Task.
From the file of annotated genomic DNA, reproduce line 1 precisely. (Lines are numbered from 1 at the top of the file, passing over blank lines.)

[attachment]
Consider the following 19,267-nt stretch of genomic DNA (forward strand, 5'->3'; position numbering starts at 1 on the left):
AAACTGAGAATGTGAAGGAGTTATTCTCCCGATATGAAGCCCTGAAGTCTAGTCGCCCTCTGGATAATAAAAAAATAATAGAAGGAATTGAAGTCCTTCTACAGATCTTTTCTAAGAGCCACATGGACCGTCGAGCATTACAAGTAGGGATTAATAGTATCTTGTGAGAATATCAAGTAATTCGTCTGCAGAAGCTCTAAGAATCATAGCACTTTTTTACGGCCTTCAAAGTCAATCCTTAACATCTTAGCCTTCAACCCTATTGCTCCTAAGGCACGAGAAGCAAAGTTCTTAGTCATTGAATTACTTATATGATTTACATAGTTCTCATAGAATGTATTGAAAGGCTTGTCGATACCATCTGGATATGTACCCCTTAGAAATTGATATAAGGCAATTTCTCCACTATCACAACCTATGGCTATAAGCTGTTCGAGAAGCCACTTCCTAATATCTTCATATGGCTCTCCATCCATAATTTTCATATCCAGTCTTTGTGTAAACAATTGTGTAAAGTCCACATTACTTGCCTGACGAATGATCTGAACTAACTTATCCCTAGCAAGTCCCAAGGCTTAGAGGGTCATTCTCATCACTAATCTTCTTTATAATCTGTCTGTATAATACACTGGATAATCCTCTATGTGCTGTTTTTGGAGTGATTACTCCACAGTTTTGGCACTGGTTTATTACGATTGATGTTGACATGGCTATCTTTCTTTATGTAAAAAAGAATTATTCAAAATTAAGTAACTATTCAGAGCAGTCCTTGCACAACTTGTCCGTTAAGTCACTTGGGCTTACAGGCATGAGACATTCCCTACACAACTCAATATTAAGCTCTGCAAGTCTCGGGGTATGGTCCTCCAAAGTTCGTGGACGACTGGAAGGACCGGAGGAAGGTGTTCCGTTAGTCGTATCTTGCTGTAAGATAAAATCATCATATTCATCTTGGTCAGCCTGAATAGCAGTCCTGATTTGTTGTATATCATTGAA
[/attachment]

Consider the following 19,267-nt stretch of genomic DNA (forward strand, 5'->3'; position numbering starts at 1 on the left):